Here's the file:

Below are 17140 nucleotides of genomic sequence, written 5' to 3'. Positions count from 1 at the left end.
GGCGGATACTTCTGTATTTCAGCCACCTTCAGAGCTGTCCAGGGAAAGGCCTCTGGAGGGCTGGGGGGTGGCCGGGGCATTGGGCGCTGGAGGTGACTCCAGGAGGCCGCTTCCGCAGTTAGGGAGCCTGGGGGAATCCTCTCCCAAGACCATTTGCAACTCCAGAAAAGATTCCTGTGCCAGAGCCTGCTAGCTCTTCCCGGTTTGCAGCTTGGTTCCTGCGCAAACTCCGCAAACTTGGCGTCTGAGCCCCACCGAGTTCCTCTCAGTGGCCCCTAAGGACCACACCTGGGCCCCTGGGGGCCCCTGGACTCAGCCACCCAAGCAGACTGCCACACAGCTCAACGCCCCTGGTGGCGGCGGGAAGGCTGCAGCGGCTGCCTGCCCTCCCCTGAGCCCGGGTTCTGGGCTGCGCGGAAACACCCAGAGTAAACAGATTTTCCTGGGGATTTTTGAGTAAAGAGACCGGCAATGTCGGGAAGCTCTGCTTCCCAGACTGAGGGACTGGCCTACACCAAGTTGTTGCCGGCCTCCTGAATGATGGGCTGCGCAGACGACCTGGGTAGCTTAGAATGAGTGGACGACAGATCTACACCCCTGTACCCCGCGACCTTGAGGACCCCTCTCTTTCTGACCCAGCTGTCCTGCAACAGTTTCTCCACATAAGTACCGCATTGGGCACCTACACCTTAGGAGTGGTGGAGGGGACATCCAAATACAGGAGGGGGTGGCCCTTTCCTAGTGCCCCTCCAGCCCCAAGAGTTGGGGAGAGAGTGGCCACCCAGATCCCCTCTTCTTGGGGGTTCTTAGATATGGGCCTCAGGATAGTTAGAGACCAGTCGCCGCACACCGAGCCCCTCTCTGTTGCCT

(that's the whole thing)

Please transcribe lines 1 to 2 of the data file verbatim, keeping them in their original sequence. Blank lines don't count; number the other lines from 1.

Below are 17140 nucleotides of genomic sequence, written 5' to 3'. Positions count from 1 at the left end.
GGCGGATACTTCTGTATTTCAGCCACCTTCAGAGCTGTCCAGGGAAAGGCCTCTGGAGGGCTGGGGGGTGGCCGGGGCATTGGGCGCTGGAGGTGACTCCAGGAGGCCGCTTCCGCAGTTAGGGAGCCTGGGGGAATCCTCTCCCAAGACCATTTGCAACTCCAGAAAAGATTCCTGTGCCAGAGCCTGCTAGCTCTTCCCGGTTTGCAGCTTGGTTCCTGCGCAAACTCCGCAAACTTGGCGTCTGAGCCCCACCGAGTTCCTCTCAGTGGCCCCTAAGGACCACACCTGGGCCCCTGGGGGCCCCTGGACTCAGCCACCCAAGCAGACTGCCACACAGCTCAACGCCCCTGGTGGCGGCGGGAAGGCTGCAGCGGCTGCCTGCCCTCCCCTGAGCCCGGGTTCTGGGCTGCGCGGAAACACCCAGAGTAAACAGATTTTCCTGGGGATTTTTGAGTAAAGAGACCGGCAATGTCGGGAAGCTCTGCTTCCCAGACTGAGGGACTGGCCTACACCAAGTTGTTGCCGGCCTCCTGAATGATGGGCTGCGCAGACGACCTGGGTAGCTTAGAATGAGTGGACGACAGATCTACACCCCTGTACCCCGCGACCTTGAGGACCCCTCTCTTTCTGACCCAGCTGTCCTGCAACAGTTTCTCCACATAAGTACCGCATTGGGCACCTACACCTTAGGAGTGGTGGAGGGGACATCCAAATACAGGAGGGGGTGGCCCTTTCCTAGTGCCCCTCCAGCCCCAAGAGTTGGGGAGAGAGTGGCCACCCAGATCCCCTCTTCTTGGGGGTTCTTAGATATGGGCCTCAGGATAGTTAGAGACCAGTCGCCGCACACCGAGCCCCTCTCTGTTGCCT